I am thirty years old and that is nothing.
This library haul had a 75 percent success rate, with The Far Field being the concluding chapter (heh) of that rate.
And – as it sometimes is with good stories – with this one it’s hard to put into words what exactly is good about it. It’s not like the naive, spoiled protagonist is easy to love, nor are the other characters particularly likeable. The plot could well be called Eat Pray Love with poverty tourism, so honestly, Madhuri Vijay had the stacks against her.
But there’s so much humanity in these characters and their stories. The randomness of things, people and situations brought together and bringing the worst or the best out in each other. You could say that the protagonist leaves a trail of destruction behind, but does she even have that kind of power? What is there to destruct in a war zone?
This book is coming of age, a rapport of ordinary life in contested country, a confrontation with bias. It’s written in such an appealing way that sometimes the plot arrives second because you’re just enjoying the words.
The Far Field, Madhuri Vijay, Grove Press 2019
The basement club spat Lawrie out into the dirty maze of Soho, a freezing mist settling over him like a damp jacket.
The pretty cover will definitely throw you off: this isn’t a light, bubbly story about a fabulous time in black music history. This is a novel about black British history, and there’s little prettiness about that.
Jamaicans are ‘invited’ to come to the motherland, but England isn’t a loving mother. Black people are denied on every level of daily living, and when a baby is found, police and white citizens take it as an excuse to go full out racist.
Louise Hare shows the endless fear and frustration as well, making you move from ‘Why not just go back?’ to ‘Why don’t you stand up for yourself?’ and ‘Why is everybody such a wanker?’. Lawrie doesn’t want much in life, but because he’s black there’s a lot of people out there that actively sabotage him.
The Empire Windrush and their people aren’t fiction, nor was their treatment of them. So even though this is an interesting look at London after the Second World War, there’s no fun and bubbles to be found here.
This Lovely City, Louise Hare, House of Anansi Press 2020
“When that door opens, sign out.
Sometimes I feel like I subconsciously read in trends. Recently I seem to be on the “Oh, the ending is already here?”-kick. Definitely not a conscious decision: I don’t like those kind of stories.
This novel is pretty two-dimensional, anyway. Not necessary because of the characters or the plot, just the feel of it. Nothing touched me, it’s just there. Maybe that’s the right fit for the protagonist, maybe that’s why it has such an ending as well, but instead I felt like even the small investment I had was a waste of it.
Should I have gotten insights on the American law system? On how women can feel rudderless and make bad decisions? Or is the story just there to make the reader slightly uncomfortable and feeling defeated?
The body in question is probably not the one in the probable murder case the protagonist is in a jury for. Maybe it’s hers, maybe it’s her husband’s, maybe it’s her body of work? I don’t care enough to ponder it.
The Body in Question, Jill Ciment, Pantheon Books by Penguin Random House LLC 2019
Kate Battista was gardening out back when she heard the telephone ring in the kitchen.
What a gross disappointment, ew. Sometimes a book just doesn’t fit you right from the start. In this retelling of Shakespeare’s The Taming of the Shrew it starts with the introduction of characters that are quite impossible to love or even like.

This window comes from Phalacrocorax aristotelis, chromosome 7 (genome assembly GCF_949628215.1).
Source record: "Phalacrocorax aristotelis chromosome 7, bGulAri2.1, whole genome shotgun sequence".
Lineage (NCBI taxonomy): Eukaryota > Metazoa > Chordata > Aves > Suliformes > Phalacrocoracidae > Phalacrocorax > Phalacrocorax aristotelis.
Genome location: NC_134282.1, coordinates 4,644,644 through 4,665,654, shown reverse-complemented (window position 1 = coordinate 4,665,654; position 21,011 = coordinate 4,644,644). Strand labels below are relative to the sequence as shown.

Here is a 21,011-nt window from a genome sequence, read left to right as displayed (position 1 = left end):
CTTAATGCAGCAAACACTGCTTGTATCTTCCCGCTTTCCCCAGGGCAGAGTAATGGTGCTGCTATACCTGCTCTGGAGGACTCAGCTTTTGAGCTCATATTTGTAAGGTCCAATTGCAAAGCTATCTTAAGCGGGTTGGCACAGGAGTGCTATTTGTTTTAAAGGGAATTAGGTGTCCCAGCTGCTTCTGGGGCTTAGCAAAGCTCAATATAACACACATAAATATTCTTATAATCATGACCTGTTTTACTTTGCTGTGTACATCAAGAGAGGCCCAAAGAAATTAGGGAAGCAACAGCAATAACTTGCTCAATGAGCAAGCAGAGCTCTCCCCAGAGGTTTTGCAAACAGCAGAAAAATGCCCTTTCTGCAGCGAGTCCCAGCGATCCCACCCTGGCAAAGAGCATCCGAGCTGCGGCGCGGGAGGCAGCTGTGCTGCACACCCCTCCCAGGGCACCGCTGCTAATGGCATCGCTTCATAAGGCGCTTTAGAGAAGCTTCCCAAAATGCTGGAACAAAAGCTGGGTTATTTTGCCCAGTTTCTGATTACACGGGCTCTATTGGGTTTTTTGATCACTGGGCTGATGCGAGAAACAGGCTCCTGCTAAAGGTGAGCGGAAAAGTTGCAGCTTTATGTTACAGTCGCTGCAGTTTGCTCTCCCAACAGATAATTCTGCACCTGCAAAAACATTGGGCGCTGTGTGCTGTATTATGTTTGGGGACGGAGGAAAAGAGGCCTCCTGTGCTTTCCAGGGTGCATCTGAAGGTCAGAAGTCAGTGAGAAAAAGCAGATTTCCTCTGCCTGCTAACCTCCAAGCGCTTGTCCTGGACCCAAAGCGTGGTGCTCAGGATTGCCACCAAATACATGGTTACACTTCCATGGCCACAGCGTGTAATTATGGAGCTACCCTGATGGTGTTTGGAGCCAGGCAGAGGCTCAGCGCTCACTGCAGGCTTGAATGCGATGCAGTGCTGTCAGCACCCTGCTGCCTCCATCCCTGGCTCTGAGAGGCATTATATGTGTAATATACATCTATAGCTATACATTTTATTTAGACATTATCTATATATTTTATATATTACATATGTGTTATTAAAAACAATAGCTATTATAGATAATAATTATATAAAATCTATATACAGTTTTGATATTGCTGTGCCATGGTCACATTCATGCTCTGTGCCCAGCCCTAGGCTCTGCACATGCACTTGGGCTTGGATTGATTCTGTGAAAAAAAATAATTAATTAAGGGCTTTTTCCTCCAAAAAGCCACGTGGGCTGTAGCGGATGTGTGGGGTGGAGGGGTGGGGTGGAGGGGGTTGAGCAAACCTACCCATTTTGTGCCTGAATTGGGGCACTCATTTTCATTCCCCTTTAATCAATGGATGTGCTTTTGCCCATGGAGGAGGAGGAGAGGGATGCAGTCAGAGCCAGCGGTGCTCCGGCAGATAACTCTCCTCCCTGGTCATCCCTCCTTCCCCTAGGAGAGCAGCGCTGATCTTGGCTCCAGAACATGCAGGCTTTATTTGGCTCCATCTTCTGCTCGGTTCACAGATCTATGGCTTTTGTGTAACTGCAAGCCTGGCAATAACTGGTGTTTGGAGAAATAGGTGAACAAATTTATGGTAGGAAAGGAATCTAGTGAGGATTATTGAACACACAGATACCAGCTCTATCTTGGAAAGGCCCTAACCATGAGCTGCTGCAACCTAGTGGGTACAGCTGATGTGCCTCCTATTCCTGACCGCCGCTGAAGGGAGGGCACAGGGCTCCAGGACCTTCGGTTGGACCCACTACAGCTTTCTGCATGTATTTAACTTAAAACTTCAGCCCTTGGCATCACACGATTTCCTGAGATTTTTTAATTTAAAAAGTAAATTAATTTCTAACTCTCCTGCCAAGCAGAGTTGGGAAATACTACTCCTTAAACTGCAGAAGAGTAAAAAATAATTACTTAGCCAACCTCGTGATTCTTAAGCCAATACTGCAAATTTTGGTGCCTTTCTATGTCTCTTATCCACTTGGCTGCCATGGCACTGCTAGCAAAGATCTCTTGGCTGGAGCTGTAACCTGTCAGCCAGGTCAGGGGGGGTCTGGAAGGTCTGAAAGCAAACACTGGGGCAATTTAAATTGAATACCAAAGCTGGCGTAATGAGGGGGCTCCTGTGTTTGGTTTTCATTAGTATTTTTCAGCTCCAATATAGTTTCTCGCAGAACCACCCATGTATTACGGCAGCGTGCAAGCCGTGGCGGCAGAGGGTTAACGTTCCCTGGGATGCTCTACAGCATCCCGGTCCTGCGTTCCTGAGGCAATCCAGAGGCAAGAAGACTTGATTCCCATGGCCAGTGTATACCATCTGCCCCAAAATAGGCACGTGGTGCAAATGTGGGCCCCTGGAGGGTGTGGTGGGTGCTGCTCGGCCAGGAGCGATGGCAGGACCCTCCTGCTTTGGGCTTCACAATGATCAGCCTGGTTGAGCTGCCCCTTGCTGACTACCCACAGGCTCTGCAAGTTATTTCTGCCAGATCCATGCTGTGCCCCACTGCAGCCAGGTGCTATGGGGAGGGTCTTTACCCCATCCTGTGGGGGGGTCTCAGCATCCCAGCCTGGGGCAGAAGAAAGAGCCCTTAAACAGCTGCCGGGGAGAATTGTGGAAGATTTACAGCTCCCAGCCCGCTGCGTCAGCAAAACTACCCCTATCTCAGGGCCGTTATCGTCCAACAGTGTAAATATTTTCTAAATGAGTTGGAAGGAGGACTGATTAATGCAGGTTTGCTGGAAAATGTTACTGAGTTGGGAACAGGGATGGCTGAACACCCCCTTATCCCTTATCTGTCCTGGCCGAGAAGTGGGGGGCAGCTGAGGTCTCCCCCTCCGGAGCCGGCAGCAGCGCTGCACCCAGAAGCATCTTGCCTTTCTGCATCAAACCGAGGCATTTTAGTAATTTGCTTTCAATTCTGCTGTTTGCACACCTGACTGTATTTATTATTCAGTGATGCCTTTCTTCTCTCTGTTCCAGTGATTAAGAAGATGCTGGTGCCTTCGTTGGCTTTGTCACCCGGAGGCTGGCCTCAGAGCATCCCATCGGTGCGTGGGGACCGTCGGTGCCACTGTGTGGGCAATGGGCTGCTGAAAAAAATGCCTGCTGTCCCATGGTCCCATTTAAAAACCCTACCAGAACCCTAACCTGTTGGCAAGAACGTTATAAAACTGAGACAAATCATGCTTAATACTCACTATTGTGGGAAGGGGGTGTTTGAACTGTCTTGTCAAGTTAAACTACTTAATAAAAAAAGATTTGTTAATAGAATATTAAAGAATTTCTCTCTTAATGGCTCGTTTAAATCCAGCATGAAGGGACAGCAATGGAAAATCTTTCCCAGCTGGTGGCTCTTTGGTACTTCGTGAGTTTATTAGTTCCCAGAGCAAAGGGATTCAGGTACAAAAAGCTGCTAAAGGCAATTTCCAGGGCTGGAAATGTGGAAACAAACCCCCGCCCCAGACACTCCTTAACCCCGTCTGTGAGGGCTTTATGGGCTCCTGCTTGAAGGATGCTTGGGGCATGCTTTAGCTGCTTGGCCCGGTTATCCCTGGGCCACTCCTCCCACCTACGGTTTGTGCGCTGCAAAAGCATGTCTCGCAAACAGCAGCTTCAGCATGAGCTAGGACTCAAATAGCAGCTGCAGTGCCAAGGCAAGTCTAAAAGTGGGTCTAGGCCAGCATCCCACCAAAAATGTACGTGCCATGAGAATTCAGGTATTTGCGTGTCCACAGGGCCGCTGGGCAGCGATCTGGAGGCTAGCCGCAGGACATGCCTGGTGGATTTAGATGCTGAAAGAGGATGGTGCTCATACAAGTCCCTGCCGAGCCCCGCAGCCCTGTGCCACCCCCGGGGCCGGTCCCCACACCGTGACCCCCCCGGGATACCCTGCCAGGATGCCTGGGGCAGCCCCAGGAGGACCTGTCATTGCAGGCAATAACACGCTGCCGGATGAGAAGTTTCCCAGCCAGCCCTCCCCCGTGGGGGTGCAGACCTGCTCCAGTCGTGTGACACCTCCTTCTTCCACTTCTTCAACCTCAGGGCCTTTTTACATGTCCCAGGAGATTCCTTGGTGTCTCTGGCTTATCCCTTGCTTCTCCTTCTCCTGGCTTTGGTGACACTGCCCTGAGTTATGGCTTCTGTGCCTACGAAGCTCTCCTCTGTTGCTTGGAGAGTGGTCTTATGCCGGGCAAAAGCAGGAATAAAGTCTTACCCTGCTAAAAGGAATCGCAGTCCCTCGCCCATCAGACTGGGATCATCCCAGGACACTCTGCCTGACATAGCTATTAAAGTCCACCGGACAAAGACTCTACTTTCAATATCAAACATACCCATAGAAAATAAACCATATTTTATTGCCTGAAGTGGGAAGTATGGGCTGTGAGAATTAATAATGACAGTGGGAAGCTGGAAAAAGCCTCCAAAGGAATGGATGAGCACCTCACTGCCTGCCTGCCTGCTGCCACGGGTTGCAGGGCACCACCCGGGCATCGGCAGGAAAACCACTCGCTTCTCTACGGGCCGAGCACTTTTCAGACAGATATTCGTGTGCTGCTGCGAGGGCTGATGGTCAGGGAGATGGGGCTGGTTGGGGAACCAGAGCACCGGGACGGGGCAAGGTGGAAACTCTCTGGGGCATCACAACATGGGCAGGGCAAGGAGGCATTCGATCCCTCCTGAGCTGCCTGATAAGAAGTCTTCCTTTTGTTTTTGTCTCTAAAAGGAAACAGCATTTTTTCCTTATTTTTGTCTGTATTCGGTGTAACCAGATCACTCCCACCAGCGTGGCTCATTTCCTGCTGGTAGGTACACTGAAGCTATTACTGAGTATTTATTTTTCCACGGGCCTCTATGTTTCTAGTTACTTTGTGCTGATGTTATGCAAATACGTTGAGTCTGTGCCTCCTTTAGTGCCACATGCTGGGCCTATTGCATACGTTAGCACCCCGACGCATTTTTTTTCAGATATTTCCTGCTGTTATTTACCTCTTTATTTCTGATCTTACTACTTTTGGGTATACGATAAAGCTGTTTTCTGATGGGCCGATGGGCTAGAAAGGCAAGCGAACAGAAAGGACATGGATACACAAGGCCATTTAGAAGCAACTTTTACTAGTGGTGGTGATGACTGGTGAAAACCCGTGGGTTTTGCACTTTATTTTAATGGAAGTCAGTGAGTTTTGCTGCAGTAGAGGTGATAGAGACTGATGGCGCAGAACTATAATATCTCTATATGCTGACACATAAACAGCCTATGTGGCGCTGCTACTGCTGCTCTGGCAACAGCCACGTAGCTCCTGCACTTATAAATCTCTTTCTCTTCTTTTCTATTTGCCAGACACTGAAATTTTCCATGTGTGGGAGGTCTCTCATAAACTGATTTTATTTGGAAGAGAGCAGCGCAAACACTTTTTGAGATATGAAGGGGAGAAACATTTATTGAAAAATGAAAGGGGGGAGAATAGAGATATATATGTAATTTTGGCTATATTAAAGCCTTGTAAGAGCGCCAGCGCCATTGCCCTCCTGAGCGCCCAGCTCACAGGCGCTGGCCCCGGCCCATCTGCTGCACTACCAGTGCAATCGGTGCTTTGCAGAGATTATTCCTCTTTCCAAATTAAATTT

This is followed by the plot (quite logical), a situation which main character balks at for approximately five chapters before completely giving into it without any clear motivation. If this novel set out to depress about how some women don’t have any outlook on life and what they want to do with it, it succeeds.
Something extra to grind my gears is that – after it has been shown that this guy she needs to help out might not be so ugly and annoying after all – there’s a demonstration of verbal abuse and aggression. And Kate just … takes it.
Combine this with an epilogue that is about as plausible as the Harry Potter’s one and it leaves a lot to be desired. Ten Things I Hate About You did this much more entertainingly.
Vinegar Girl, Anne Tyler, Hogarth 2016
6 hours (approx.)
Read by Meryl Streep, so yes, another audio book! Good gravy, does the woman has a recognisable voice. No need to get into her acting skills here, but her reading fits this story very well.
Kind of well-off woman on her second marriage and second pregnancy gets cheated on. A lot of love for New York and little for other parts of the USA, she writes cook books, he’s involved with media and/or politics, a lot of dinner parties.
It’s juicy, rich people problems with sometimes a recipe added. Meryl Streep’s voice makes it sound like you’re listening on the traumas of a rich, eccentric aunt who – when she’s isn’t full of self-pity – has some snarky oneliners and a nice eye for details (this audio book definitely painted a lot of pictures in my mind). Here, the addition of the right reader, definitely elevated quite a common (but entertainingly written) story.
So, if you want to enjoy an Ephron-production just a little bit more, try an audio book.
Heartburn, Nora Ephron, Penguin Random House 1983 (first edition)
It’s not often that you don’t know what you would have wanted when a story doesn’t go the way you want to. Usually I’m sure how things could have been better: this time I just knew that this wasn’t what I wanted.
I like ‘what-if’ a lot, and that’s a large part of In Five Years‘ starting point. Dannie has a premonition/hallucination/dream about herself in five years in an absolutely different situation from which she’s in right now. And she likes this situation, so she doesn’t want that other one.